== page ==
Young Academic Career Profile: Police Officer

Young Academic offers students across the United Kingdom a fully comprehensive service – with careers being one of our main focuses. We will be running a series of Career Profiles – this one being on a career in the Police force. Check the profile out below and keep your eyes peeled for some more advice on the best way to succeed in Uniformed Services.

As a police officer, or constable, the aim of your work would be to preserve order, prevent and investigate crime, and detect and prosecute offenders.

You could work as a uniformed officer on the beat (on foot or in a patrol car) or on police station duties. You would carry out a range of tasks, which could include:

  • responding to calls for assistance from the public
  • making enquiries into crimes and offences and making arrests
  • interviewing witnesses and suspects, preparing crime reports and taking statements
  • searching for missing persons
  • giving evidence in court
  • attending accidents and fires
  • custodial duties
  • working on the station reception desk, dealing with the public
  • working in the communications room in two-way contact with officers on the beat
  • policing large public events, concerts and demonstrations
  • visiting schools to give talks.

You would need to complete a probationary period as an officer, after which you could specialise in a specific branch such as CID, the drug squad or the traffic police.


You would normally work 40 hours a week on a shift system, which may include nights, weekends and public holidays, with two rest days each week. Overtime is often available. You can apply to join the police force on a part-time basis.

You will spend much of your time outdoors on foot, in a patrol car or on a motorcycle. You will have some indoor duties, for instance in the police station, the courts, or on private or business premises.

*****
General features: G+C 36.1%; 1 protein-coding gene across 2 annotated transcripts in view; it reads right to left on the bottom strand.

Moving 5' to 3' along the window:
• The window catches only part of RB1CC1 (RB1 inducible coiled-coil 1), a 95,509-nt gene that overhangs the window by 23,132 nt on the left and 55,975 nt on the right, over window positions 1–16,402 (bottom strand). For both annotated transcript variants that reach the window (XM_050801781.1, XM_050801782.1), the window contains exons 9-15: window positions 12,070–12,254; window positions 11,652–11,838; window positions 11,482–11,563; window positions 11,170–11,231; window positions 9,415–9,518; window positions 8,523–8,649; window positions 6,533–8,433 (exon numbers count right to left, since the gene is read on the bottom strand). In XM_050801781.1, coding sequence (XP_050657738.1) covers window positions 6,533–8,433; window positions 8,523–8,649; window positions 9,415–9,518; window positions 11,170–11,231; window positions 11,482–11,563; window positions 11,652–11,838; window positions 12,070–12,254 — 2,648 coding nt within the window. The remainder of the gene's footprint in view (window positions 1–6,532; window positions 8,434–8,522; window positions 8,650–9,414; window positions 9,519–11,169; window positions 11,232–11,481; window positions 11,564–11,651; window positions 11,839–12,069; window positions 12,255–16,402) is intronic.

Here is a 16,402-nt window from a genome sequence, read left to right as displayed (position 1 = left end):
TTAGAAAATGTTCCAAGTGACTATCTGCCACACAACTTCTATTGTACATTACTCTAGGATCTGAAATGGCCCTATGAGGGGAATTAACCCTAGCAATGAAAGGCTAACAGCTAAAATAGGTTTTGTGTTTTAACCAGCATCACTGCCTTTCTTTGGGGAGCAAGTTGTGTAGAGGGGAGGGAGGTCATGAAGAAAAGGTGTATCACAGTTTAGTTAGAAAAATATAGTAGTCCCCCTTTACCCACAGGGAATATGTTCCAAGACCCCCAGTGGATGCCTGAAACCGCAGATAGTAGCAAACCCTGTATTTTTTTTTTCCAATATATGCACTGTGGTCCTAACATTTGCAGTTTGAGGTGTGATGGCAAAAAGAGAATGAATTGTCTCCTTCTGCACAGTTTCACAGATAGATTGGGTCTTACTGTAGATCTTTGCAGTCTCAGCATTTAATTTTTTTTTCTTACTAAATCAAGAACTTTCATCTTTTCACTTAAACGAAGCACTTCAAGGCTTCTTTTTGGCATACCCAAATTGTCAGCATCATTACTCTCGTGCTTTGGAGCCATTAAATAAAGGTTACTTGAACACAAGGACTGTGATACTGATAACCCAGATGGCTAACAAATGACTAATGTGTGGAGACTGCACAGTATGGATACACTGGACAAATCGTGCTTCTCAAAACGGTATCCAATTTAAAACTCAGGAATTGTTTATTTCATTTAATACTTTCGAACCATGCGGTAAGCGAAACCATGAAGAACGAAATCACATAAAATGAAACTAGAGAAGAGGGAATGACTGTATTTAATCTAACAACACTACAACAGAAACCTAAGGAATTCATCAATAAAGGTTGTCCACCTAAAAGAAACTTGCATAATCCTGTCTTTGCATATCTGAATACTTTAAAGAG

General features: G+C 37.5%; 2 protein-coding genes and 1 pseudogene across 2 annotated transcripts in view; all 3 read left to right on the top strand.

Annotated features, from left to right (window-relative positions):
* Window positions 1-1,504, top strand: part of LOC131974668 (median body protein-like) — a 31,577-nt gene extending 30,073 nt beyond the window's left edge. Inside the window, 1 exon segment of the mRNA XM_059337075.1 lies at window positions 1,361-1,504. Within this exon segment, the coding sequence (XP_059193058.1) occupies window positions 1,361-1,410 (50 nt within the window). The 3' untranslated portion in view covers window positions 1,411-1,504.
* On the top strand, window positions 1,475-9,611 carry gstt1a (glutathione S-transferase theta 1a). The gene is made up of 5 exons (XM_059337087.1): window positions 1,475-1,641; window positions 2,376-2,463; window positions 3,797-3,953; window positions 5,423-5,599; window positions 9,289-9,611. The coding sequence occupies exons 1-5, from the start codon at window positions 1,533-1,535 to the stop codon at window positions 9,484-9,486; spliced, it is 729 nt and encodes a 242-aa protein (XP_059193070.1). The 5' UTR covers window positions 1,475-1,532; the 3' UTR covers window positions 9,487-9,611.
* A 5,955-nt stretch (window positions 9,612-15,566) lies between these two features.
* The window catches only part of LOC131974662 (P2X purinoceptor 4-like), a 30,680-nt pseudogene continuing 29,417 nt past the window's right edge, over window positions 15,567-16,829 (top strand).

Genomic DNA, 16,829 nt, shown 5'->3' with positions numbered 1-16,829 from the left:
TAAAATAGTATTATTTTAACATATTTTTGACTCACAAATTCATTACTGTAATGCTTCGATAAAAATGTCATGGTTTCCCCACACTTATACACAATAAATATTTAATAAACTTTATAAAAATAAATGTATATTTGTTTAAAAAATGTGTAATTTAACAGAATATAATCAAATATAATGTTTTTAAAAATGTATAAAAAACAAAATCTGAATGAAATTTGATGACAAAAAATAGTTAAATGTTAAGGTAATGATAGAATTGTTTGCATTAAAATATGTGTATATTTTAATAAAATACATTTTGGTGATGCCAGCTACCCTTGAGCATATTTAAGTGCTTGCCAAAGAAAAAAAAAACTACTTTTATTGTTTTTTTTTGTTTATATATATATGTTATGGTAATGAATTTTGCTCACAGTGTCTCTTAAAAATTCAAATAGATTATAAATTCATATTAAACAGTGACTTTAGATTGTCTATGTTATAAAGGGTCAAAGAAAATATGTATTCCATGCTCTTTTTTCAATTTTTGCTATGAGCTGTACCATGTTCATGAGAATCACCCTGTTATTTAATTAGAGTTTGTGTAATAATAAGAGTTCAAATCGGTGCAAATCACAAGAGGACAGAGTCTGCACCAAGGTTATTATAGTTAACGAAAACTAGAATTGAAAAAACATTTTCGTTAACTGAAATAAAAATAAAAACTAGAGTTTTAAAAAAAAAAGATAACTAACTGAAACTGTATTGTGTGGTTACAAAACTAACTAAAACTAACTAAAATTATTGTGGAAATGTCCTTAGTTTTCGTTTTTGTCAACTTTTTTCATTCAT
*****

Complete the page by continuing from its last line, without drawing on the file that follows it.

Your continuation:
Salaries can vary between police forces.

  • The starting salary is generally between £20,000 and £23,000 a year.
  • With several years’ experience, earnings can reach around £36,500.
  • A sergeant can earn around £40,000.
  • Inspectors can earn around £50,000.

There may be extra pay for working overtime. Police officers working in the London area may receive an additional cost of living allowance.

Figures are intended as guideline only.

Entry Requirements

Police officer recruitment is handled by individual police forces and their eligibility criteria can vary. However, in general you will need:

  • to be a British citizen, a citizen of the Commonwealth, EU or other EEA country, or a foreign national with indefinite leave to remain in the UK
  • to be at least 18 years old
  • to satisfy background and security checks and declare any previous convictions
  • above average physical fitness, with good vision and colour vision (with or without glasses or contact lenses).

In most cases, you will also need to have been resident in the UK for the three years prior to putting in an application.

As well as meeting the above criteria, you will also need to pass a series of tests before being accepted as a trainee police officer. These cover areas such as working with numbers, communication, reading and writing skills, information handling, decision making and reasoning. You will also have a physical fitness test and a health check.

Check with your local force for exact details – see the Police Service Recruitment, Police Service of Northern Ireland and Scottish Police Forces websites for contact details.

As a probationer or serving officer, you may be able to join the High Potential Development Scheme (HPDS). This Scheme is designed to develop future leaders and senior officers within the police force and leads to a Masters qualification. Check the Police Service Recruitment website, or the National Policing Improvement Agency (NPIA) website for details.

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